Massachus'etts, one of the New England states of the American Union, is bounded E. by Massachusetts Bay, from which the state derives its familiar name of the Bay State. It is irregular in outline, its greatest length being about 182 and its average breadth 47 1/2 miles ; and it has an area of about 8815 sq. m. - larger than Wales. The surface is uneven, varying from low plains, near the Atlantic sea-coast, containing numerous small lakes, to a rolling country in the interior, becoming mountainous towards the western boundary. The highest of the peaks, most of them wooded to the summit, is Greylock (3505 feet). The soil is in many portions, particularly in the east, rocky and sterile ; along the river-valleys, however, and in certain other sections it is fertile. The woodland in the state covers over 2100 sq. m. The rivers, while not important for navigation, are the source of valuable water-power which has been utilised in manufacturing ; and in its annual output the state leads all others, except New York and Pennsylvania. The chief manufactures are textiles, boots and shoes, food preparations, building materials, clothing, iron and other metallic goods, leather, wooden wares, rubber goods, paper and wood-pulp, besides cotton, woollen, and worsted goods. There are 2150 miles of railway in the state. The 'commonwealth of Massachusetts' contains fourteen counties and returns 14 members to congress. The state senate consists of 40, the House of Representatives of 240 members. There are in the state two technical institutes and twelve colleges and universities, the latter including Harvard, Williams College, Amherst College, and Boston University and College. The leading cities are Boston, Worcester, Springfield, Holyoke, Fall River, Lowell, Lawrence, Lynn, Haverhill, Brockton, Salem, New Bedford, Taunton, Gloucester, Cambridge, the seat of Harvard University. Pop. (1800) 422,845; (1850) 994,514; (1880) 1,783,085; (1900) 2,805,000.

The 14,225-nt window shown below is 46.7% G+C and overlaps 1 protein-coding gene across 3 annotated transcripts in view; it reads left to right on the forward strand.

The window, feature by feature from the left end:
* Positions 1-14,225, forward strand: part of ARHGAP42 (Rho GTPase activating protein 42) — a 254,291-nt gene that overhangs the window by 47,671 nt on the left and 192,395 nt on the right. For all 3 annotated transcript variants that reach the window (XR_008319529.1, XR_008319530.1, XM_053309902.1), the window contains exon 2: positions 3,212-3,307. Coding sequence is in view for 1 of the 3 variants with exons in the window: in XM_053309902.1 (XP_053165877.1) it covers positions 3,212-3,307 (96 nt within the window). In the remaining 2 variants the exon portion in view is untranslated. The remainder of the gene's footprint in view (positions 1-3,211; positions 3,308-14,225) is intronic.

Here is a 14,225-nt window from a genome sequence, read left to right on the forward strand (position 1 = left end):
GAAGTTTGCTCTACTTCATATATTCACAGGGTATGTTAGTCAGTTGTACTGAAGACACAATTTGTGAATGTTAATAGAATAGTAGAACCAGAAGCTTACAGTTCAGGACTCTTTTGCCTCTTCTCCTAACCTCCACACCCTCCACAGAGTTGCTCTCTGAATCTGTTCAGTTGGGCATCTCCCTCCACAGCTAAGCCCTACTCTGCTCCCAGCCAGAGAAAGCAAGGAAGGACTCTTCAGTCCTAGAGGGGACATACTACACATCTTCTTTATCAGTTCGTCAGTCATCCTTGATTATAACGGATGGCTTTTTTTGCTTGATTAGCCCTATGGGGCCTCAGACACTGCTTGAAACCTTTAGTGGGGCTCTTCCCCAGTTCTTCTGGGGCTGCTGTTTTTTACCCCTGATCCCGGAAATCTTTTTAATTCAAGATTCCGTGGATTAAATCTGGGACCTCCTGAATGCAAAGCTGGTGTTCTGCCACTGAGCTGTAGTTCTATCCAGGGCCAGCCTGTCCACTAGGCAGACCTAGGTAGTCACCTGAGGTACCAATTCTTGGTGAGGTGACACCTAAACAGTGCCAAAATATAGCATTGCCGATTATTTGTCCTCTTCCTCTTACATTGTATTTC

The coast Is supposed to have been visited by Northmen about 1000 a.d., but the first permanent settlement was made at Plymouth, near Cape Cod, by the Pilgrim Fathers, December 22, 1620. In 1628 a company of Puritans settled at Salem upon the coast farther north, and, together with settlements at Boston, Lynn, and elsewhere, became the Massachusetts Bay Company. The two colonies were united in 1692. After the War of Independence, begun in Massachusetts in 1776 with the battles of Lexington and Bunker Hill, the colony became one of the original thirteen states of the Union. See J. S. Barry's History of Massachusetts (3 vols. 1855-57).